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Mariela Baeva
Mariela Baeva
Member of the European Parliament for Bulgaria
2007 - 2009
(first direct EP elections in Bulgaria);

LEED to OECD partner (Nanotech)

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Mali and current developments – Part IV

2012 coup and warfare in the north

Dissatisfaction with the government’s handling of the conflict in the north was cited as the impetus for an army mutiny on March 21, 2012, that quickly evolved into a military coup. Early the next day the mutinying group announced that it had seized power and suspended the constitution, replacing Mali’s democratically elected government with the National Committee for the Recovery of Democracy and Restoration of the State, headed by Capt. Amadou Haya Sanogo. The coup was quickly criticized by the international community, including the African Union and the Economic Community of West African States (ECOWAS). Within a week of the coup, both organizations suspended Mali, and in early April they imposed sanctions on the junta and Mali, which quickly led to food and energy shortages and rising prices.

Meanwhile, Tuareg rebels and Islamic insurgents—some of whom had ties to AQIM—took advantage of the political instability and by April 1 had gained control over the northern half of the country, including the strategically important town of Gao, home to a military base, and the historic city of Timbuktu. On April 6, 2012, the Tuareg rebel group National Movement for the Liberation of Azawad (Mouvement National pour la Libération de l’Azawad; MNLA) declared that the northern part of Mali was now the independent state of Azawad. The MNLA’s declaration of independence was promptly condemned by the international community. Later that day, with the impact of the sanctions as well as the rapidly deteriorating situation in the north weighing heavily, the junta agreed to a deal mediated by ECOWAS that would restore civilian rule to Mali. In return, the sanctions were lifted. As part of the agreement, Touré officially resigned from the presidency on April 8, clearing the way for the presidential succession plan mandated in the constitution to be enacted. Consequently, the president of the National Assembly, Dioncounda Traoré, was sworn in as interim president of Mali on April 12, 2012. Traoré’s appointment was not well received by all Malians, however, and in May he was beaten into unconsciousness by a mob of junta supporters who had launched a brazen attack on the presidential palace. He recuperated in France for two months before returning to Mali in late July. Under pressure from ECOWAS to form a more inclusive—and presumably more stable—government, Traoré reappointed his prime minister, Cheick Modibo Diarra, in August, and a new government was formed later that month.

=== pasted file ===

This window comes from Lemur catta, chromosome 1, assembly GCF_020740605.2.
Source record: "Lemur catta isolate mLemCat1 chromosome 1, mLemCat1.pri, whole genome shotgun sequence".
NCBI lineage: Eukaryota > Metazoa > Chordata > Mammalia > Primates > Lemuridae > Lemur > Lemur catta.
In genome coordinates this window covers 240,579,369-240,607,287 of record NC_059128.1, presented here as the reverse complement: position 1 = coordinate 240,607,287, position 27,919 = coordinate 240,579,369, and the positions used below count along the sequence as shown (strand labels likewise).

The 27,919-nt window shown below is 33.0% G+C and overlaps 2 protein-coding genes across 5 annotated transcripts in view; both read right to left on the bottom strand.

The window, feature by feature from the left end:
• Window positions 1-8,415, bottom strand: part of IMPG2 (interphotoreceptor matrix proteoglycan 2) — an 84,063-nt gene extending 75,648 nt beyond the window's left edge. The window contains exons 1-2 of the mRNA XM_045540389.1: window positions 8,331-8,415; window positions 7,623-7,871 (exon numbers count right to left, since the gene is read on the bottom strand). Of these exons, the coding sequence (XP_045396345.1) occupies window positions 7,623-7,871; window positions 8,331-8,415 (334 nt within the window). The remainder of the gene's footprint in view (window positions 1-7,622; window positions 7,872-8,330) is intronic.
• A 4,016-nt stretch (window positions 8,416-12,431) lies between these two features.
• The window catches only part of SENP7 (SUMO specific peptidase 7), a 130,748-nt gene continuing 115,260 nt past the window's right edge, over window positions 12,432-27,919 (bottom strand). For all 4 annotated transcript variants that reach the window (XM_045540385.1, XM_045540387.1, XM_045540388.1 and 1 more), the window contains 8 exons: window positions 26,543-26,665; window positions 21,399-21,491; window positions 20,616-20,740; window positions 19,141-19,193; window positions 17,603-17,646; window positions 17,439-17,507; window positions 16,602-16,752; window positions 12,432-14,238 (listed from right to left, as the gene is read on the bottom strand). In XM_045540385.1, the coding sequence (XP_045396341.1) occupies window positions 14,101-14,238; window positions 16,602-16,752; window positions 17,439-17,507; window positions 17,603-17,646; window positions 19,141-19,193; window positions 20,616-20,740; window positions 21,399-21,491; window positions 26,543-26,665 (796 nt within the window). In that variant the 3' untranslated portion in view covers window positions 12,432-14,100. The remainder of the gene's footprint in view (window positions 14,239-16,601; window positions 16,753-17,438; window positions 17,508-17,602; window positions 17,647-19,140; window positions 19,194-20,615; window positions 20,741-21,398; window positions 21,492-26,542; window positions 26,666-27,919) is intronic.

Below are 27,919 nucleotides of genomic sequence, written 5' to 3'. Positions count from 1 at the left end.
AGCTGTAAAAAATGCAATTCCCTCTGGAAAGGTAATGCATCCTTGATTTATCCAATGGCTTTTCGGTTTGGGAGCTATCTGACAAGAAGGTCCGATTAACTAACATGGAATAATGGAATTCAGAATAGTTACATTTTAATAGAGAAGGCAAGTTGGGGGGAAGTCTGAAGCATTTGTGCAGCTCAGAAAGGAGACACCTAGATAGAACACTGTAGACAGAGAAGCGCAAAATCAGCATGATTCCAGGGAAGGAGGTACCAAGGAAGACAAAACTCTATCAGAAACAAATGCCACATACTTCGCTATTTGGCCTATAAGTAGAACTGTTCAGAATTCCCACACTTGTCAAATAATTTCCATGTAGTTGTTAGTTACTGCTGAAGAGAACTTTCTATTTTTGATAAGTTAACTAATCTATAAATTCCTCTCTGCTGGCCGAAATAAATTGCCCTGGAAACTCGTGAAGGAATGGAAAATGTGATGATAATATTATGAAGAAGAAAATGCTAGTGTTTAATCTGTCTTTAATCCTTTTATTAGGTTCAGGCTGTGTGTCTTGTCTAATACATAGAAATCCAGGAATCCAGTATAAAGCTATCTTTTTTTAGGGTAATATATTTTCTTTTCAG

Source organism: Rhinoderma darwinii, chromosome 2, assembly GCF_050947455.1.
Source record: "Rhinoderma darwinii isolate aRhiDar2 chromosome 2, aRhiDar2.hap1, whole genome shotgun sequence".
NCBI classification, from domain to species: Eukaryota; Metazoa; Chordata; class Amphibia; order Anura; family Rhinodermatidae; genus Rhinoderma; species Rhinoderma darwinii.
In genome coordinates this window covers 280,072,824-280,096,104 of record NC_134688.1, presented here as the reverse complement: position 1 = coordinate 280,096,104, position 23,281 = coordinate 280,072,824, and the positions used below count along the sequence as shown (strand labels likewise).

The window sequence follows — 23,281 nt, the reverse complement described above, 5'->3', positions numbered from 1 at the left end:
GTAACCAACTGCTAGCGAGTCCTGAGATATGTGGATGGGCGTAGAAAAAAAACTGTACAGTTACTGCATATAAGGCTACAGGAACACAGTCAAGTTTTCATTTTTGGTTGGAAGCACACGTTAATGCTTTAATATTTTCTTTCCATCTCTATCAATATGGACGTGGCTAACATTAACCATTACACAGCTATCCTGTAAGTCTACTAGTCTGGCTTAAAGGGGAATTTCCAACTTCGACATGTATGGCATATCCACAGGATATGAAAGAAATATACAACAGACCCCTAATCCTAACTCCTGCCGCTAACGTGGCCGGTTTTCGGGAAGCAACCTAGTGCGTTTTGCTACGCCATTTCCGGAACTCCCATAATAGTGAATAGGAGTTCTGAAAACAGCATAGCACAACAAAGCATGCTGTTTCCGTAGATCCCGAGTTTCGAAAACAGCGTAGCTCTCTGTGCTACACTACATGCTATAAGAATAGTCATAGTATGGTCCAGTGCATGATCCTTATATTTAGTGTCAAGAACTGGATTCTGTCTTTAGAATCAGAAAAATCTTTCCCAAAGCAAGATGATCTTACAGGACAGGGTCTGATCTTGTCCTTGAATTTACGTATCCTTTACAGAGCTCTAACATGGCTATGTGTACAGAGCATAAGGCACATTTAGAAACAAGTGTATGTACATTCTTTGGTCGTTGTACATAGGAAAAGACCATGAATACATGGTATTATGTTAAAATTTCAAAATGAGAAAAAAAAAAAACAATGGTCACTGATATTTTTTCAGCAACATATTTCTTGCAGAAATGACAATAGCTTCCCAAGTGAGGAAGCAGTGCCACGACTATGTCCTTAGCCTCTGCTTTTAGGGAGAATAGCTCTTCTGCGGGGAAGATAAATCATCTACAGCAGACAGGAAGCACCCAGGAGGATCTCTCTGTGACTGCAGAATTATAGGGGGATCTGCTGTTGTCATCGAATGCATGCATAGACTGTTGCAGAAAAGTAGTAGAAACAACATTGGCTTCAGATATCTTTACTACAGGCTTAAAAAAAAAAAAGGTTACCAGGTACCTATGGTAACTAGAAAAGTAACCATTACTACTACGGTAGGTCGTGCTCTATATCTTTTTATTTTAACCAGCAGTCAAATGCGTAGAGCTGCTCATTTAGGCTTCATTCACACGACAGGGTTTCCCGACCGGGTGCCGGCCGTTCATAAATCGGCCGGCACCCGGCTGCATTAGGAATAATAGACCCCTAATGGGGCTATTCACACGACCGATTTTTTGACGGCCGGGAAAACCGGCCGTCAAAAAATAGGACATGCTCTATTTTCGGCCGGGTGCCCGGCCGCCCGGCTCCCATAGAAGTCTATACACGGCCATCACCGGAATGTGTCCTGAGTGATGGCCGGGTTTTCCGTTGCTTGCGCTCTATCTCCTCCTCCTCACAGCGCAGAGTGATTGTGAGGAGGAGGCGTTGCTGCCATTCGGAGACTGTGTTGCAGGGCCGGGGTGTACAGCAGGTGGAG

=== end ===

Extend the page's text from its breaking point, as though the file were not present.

During Traoré’s absence, the situation in the self-declared state of Azawad grew even more precarious. An alliance that was announced in late May between the MNLA and the primary Islamist group, Ansar Dine (“Defenders of the Faith”), would have caused the north to be ruled as an Islamic state, but the alliance quickly broke down over Ansar Dine’s insistence on imposing a strict version of Sharīʿah law in the region, which had traditionally embraced a more liberal and tolerant version of Islam. By early July, Ansar Dine and other Islamist groups, including AQIM and an offshoot known as Movement for Oneness and Jihad in West Africa, had wrested control of much of the territory from the MNLA—including the main towns of Timbuktu, Gao, and Kidal—and had begun imposing Sharīʿah law on northern Malians. In addition, the Islamists had begun damaging or destroying many Sufi religious shrines of great historical and cultural value; they claimed that the monuments were idolatrous. Ansar Dine’s leader, Iyad Ag Ghali, repudiated the MNLA’s claim of independence for Azawad, stating that Ansar Dine members considered themselves Malian, opposed dividing the country, and wanted to impose Sharīʿah law throughout the entire country, not just in the contested northern territory. By midsummer the grave situation in the north had caused hundreds of thousands of Malians to flee the region.

In early December, representatives from the Malian government, Ansar Dine, and the MNLA met with ECOWAS officials to discuss an end to the protracted crisis. Both rebel groups agreed in principle to respect national unity and human rights, while rejecting forms of terrorism and extremism, and to observe a cease-fire, and all parties agreed to continue talks at a later date. In the months prior to the meeting, as the various Islamist groups strengthened their foothold in the north, the international community grew concerned that the region was becoming a haven for terrorist groups and debated about what course of action to take to assist Mali in its efforts to reclaim the territory. Options included bolstering Mali’s military capabilities by providing training and support and deploying an international military force to retake the contested region. However, many members of Mali’s military, including the members of the junta responsible for the March coup, were resistant to the idea of foreign troops on Malian soil. On December 10, 2012, Diarra, one of the Malian politicians who supported plans for foreign intervention in the north, was arrested by soldiers from the junta. The next day they forced him to resign as prime minister; they alleged that Diarra was on the verge of committing acts of subversion. Later that day Traoré appointed Django Cissoko, a seasoned public official, as the new interim prime minister. The military’s interference in political affairs was widely condemned by the international community.

credit: Encyclopaedia Britannica

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